Buying and selling on spot markets is the exact opposite. You are purchasing a particular coin. The way to profit from spot trades is to buy at a cheaper rate and sell when the price goes up. You make money when the prices rise, and you lose money if the value depreciates.

If you purchased Bitcoin at $20.000 and the price went up to $30.000 at the time you exchanged it to fiat, you would have made a nice $10.000 profit. But, contrary to that, if the price dropped to $10.000, your trade would have been unprofitable.

That wouldn’t have been the case with crypto derivatives if you predicted a price drop and a bear market. This financial tool allows you to go short on bitcoin and profit from a downtrend. Alternatively, you can go long and make more money if the future price turns out to be higher.

Types Of Crypto Derivatives

There are 3 primary types of crypto derivatives:

  • Futures
  • Options
  • Perpetual Contracts


Crypto Futures obligate two counterparties to buy and sell a crypto asset at a fixed rate at an agreed-upon future time. This type of contract is obligatory and will be executed once it expires. Futures contracts aren’t settled in crypto. Instead, they are usually paid out in USD unless two parties agree to something else.

Let’s explain this in simple terms. Imagine that the current BTC value is $20.000. John speculates that in two weeks from now, Bitcoin will rise. So, he opens a long position on a futures contract. On the other hand, Sara believes that Bitcoin’s value will go down in the weeks to come. So, she decides to short BTC and accept John’s counteroffer.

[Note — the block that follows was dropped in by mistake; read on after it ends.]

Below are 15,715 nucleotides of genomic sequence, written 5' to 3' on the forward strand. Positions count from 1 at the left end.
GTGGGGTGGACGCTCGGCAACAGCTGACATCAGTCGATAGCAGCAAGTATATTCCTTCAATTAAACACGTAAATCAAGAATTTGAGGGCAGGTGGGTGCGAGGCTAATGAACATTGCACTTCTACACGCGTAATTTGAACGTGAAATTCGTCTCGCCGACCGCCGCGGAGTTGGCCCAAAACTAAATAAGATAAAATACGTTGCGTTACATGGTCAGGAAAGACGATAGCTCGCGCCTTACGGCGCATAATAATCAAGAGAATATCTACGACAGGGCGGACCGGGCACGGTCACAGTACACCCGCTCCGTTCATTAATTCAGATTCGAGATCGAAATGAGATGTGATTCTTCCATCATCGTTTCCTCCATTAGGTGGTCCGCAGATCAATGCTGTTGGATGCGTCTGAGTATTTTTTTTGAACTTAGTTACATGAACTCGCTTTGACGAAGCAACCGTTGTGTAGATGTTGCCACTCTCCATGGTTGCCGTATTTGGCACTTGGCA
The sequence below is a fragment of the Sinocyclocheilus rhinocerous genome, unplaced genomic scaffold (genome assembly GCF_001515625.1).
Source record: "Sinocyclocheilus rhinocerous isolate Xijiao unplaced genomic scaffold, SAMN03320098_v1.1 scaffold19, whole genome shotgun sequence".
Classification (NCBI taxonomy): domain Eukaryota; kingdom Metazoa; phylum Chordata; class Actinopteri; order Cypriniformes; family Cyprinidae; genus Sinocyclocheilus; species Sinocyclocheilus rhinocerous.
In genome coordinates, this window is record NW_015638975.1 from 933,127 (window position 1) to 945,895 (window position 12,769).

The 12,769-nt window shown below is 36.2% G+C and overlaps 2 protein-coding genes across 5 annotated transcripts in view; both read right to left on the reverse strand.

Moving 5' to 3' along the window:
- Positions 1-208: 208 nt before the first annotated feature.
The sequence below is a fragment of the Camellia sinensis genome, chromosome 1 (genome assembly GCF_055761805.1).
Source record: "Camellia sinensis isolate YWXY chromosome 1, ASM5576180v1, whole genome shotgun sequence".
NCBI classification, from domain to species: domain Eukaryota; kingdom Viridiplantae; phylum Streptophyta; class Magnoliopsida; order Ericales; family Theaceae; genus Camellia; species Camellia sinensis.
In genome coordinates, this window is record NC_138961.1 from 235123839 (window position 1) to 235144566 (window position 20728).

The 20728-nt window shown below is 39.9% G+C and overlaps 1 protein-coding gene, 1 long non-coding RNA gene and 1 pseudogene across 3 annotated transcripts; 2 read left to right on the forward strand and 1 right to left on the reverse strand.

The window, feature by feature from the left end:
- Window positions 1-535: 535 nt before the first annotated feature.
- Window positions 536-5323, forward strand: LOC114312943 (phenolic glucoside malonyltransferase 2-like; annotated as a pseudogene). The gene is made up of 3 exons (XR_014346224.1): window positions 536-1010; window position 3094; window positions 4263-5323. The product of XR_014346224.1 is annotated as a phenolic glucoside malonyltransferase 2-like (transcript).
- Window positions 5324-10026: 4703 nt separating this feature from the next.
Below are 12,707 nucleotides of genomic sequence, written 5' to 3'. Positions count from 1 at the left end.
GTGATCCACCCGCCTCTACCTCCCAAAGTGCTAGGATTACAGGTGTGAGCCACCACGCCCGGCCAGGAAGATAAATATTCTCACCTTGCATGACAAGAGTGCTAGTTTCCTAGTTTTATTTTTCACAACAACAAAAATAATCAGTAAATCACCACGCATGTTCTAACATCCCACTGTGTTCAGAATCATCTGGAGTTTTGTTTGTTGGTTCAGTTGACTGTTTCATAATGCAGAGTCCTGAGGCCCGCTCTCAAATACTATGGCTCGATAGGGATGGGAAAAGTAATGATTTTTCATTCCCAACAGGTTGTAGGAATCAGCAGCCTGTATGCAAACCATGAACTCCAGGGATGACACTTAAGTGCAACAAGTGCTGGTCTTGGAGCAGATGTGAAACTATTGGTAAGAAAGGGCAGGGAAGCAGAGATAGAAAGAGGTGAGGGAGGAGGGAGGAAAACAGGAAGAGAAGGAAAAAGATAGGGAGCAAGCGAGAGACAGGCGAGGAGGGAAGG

After two weeks, they have to settle their accounts. So if Bitcoin’s underlying value went up to $25.000, Sara would have to pay John the $5.000 price difference. On the other hand, if the future valuation went down to $15.000, John would have to pay Sara a $5.000 fee.


Crypto options are similar to futures but with one distinguishable element. They don’t include an obligatory clause to sell or buy. They only provide the buyer/seller with an option and a possibility to do so. Traders have a right to fulfill the contract, but not an obligation.

With options, you don’t go long or short like with futures. Instead, you use ‘call’ or ‘put’. Let’s consider the same example with John and Sara from above. They closed a bi-weekly options contract at $20.000. After its expiration, they now have a choice of what to do.